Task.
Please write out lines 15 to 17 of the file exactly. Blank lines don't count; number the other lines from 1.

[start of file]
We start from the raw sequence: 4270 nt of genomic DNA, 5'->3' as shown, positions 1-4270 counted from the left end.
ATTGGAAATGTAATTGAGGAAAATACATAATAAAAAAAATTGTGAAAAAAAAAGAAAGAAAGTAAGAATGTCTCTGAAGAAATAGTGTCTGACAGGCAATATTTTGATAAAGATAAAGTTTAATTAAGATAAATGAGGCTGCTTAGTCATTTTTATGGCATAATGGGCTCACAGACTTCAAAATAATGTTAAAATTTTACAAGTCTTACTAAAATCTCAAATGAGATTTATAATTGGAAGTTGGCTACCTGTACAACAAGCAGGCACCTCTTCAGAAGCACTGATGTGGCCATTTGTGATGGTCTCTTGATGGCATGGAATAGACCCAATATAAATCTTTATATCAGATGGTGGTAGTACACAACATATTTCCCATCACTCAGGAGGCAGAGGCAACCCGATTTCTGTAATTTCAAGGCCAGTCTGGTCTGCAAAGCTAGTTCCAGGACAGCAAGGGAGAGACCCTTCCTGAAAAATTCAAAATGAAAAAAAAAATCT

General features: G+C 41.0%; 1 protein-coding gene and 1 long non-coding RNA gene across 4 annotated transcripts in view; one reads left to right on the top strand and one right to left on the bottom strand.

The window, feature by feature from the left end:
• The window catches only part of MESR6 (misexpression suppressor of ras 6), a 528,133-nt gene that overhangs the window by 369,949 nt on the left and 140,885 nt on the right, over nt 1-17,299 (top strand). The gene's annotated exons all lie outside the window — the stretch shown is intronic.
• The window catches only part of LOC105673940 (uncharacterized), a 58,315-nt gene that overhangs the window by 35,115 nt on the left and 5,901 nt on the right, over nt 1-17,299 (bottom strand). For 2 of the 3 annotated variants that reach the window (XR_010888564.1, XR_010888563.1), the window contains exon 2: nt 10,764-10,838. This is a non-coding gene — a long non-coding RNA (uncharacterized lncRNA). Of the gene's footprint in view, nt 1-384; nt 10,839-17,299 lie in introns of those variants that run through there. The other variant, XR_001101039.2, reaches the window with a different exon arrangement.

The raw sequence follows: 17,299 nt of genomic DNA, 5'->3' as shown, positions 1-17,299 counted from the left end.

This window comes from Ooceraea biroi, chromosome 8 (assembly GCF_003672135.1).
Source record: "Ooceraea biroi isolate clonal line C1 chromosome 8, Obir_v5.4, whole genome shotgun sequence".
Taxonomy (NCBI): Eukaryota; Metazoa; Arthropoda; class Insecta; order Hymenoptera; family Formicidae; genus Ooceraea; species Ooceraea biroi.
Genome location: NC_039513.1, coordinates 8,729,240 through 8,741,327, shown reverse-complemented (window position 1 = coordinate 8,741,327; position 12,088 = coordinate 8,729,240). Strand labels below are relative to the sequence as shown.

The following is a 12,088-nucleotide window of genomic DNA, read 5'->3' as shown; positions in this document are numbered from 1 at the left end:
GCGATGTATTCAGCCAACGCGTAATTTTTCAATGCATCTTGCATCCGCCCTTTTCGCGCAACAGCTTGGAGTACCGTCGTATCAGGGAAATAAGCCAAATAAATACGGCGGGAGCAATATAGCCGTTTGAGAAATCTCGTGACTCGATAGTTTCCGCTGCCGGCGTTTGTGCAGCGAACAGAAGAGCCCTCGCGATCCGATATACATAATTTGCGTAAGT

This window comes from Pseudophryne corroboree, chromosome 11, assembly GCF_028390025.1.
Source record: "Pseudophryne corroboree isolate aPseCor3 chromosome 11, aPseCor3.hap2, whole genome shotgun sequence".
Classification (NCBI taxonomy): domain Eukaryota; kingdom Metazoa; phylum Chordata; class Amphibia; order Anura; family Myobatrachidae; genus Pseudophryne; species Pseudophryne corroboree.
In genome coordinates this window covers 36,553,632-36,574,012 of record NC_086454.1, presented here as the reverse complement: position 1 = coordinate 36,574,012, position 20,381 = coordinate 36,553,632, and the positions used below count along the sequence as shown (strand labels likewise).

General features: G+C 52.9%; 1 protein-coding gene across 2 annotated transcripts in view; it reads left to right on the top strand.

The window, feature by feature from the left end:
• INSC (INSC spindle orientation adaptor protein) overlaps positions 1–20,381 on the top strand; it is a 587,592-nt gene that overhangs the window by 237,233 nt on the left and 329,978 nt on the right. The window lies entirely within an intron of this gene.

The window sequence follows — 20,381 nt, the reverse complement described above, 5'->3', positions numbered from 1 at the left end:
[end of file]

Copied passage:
Source record: "Pseudophryne corroboree isolate aPseCor3 chromosome 11, aPseCor3.hap2, whole genome shotgun sequence".
Classification (NCBI taxonomy): domain Eukaryota; kingdom Metazoa; phylum Chordata; class Amphibia; order Anura; family Myobatrachidae; genus Pseudophryne; species Pseudophryne corroboree.
In genome coordinates this window covers 36,553,632-36,574,012 of record NC_086454.1, presented here as the reverse complement: position 1 = coordinate 36,574,012, position 20,381 = coordinate 36,553,632, and the positions used below count along the sequence as shown (strand labels likewise).